When the youngest starts growing up

Although we are wrapping up the summer of accomplishments I feel like I am also saying a bittersweet good-bye to a stage in my children’s lives. This summer my youngest turned two. It really hit me then – this is really the end of “babies” in my life.

Big girl vest!
Big girl vest!

IP is in full-on toddler mode. She wants to dress herself, go to the “big ol’ potty” herself, climb at the park by herself, etc. Instead of saying “Mommy, help me!” she is shouting “Mommy, look at ME!” as she attempts some new feat. We went through this explosive growth of independence with LP too, but at the time I still had a new little baby that needed me desperately for food, warmth, and lots of snuggles. Now, as our second little one grows older, I realize that this is it – there is no little baby waiting in the wings this time. We always wanted two children, and it still seems like the right number for our family for a myriad of reasons. But there is a piece of me that wishes I could borrow a little baby to need me, just once in a while.

Fun with stickers!
Fun with stickers!

Recently we reached another milestone. IP stopped nursing. Just to be clear, she is just over two-years old now (26 months, but whose counting?) She has been just nursing one or twice a day for ages, and it was mostly a short, sweet session before bed or nap. Since it wasn’t onerous to me, and since we both enjoyed it, we kept it going for quite a while. But we had gotten to the point that she didn’t really care, it was just stretching out bedtime, and I wasn’t even home during the day for that second nap-time nurse. So, I just stopped offering, and she didn’t even notice. She has asked about nursing twice in the last three weeks, and both time I told her to remind me later (note for fellow parents – this technique has mixed results. When I used it on LP for other things, he inevitable “remembers” at the most inconvenient time). IP never did seem to care, was perfectly happy with an extra story or two instead, and is wholly unfazed by the transition.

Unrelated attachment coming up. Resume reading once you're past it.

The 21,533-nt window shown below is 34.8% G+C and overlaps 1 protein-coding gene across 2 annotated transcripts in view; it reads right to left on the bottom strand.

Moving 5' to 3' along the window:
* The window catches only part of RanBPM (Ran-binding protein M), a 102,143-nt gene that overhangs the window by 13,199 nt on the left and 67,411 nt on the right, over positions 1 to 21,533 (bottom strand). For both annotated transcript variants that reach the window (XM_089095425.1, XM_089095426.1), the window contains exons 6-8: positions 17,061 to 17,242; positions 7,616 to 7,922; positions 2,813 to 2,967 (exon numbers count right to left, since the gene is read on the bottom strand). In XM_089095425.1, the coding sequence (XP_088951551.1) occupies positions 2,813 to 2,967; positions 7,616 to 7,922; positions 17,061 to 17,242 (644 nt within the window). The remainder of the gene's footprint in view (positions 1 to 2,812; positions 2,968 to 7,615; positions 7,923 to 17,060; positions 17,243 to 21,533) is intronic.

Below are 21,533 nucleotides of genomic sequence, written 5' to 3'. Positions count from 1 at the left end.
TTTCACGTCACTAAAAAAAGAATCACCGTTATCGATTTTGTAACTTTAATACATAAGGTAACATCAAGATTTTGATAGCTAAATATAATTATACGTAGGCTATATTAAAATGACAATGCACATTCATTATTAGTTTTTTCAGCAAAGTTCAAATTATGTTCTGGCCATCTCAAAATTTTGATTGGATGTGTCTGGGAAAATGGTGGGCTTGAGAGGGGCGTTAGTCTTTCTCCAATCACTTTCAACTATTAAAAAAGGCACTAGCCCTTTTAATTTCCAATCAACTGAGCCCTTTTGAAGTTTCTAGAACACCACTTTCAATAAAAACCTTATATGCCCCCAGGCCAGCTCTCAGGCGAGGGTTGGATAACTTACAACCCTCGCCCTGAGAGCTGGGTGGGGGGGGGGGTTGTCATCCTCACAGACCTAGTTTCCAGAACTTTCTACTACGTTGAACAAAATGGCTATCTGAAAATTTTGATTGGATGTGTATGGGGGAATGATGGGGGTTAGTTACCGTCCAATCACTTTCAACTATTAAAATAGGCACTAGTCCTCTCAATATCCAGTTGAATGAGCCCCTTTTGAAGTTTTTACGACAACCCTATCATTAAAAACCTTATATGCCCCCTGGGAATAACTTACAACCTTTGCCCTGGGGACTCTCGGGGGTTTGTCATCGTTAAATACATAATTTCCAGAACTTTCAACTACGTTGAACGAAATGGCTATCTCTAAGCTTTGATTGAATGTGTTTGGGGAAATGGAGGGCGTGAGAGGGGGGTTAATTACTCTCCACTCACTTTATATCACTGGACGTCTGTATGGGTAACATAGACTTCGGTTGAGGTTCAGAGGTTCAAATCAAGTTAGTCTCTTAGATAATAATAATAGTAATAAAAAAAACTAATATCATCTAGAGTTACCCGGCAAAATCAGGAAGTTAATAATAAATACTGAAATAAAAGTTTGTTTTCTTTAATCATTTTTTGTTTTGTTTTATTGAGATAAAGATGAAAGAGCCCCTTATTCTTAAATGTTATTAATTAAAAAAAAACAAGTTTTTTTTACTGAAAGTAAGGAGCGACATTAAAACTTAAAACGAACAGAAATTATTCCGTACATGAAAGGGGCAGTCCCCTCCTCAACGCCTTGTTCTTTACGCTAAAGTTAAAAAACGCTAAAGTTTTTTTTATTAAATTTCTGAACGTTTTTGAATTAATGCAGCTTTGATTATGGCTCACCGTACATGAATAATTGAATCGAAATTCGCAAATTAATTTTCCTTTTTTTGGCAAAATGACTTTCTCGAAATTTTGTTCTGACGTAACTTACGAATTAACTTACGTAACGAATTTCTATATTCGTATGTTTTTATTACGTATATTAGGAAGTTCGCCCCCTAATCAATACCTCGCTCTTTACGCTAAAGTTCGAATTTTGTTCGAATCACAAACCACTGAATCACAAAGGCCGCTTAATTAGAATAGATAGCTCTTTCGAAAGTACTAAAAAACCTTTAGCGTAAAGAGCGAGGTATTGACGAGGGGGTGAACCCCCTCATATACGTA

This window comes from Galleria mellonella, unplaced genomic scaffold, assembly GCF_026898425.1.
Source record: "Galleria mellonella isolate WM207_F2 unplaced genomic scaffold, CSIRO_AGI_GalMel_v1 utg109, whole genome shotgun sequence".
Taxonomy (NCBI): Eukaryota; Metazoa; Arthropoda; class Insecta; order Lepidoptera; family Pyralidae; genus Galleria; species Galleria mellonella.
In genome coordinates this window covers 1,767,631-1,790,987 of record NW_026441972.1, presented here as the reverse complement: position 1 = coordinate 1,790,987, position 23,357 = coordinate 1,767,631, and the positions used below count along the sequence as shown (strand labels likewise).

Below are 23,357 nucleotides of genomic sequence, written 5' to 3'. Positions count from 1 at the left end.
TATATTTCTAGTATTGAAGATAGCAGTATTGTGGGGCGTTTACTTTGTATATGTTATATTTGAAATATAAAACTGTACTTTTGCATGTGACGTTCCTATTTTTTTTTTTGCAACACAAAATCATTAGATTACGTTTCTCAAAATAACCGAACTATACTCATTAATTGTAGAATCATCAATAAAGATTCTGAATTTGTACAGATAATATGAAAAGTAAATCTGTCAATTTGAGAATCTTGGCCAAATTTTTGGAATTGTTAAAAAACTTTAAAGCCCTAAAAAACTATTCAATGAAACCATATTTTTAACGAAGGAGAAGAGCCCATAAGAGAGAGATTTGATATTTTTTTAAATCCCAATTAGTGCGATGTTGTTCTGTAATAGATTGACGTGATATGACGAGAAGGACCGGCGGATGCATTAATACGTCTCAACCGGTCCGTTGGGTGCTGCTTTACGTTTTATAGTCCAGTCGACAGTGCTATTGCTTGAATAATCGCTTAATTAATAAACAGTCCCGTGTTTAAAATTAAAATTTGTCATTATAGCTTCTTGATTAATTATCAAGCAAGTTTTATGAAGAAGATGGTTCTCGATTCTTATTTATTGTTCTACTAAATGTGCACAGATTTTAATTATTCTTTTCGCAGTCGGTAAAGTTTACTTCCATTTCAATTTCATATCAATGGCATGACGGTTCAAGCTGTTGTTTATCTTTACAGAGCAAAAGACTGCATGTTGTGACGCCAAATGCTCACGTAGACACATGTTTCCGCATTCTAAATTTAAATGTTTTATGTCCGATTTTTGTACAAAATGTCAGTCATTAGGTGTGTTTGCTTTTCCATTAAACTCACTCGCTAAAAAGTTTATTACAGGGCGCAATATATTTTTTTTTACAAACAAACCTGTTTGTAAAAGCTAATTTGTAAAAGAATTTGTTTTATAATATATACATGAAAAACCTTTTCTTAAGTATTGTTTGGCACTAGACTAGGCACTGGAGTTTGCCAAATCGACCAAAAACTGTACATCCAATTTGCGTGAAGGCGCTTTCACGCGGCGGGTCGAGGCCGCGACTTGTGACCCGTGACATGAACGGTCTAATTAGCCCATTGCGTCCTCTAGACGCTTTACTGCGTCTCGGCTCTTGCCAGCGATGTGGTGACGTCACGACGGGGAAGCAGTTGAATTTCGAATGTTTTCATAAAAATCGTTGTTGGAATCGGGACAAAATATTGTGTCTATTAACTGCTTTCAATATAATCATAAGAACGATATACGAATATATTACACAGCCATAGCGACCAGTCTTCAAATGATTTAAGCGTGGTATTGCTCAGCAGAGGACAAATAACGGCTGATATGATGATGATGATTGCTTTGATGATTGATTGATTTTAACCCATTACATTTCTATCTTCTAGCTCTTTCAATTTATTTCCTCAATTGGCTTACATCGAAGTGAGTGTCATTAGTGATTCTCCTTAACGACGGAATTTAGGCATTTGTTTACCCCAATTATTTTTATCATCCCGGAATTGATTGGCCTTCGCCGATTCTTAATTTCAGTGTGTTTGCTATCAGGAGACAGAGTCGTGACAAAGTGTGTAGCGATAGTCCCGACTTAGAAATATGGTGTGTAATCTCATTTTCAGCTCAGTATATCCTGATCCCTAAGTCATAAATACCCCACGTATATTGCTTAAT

I’m grateful. I have plenty of friends who are dealing with a much more painful and laborious weaning process. But I’m a bit melancholy too. I cried a little about it last week. I’m so happy to have my breasts back to myself, but I miss the special time my baby and I had together, that was really, truly, just us.

We do still have cozy mornings!
We do still have cozy mornings!

I suspect this is how it goes. I was sad and thrilled when LP started preschool, and I expect to feel the same, just more intensely, with IP. When our littlest takes big steps, it is the end of something. The ending itself is not sad, because growth is happening. But it is also a reminder that we will never walk this way again, and I have a much more keen awareness of the importance of living in the moment, so that I don’t look up later and realize how much has passed me by.

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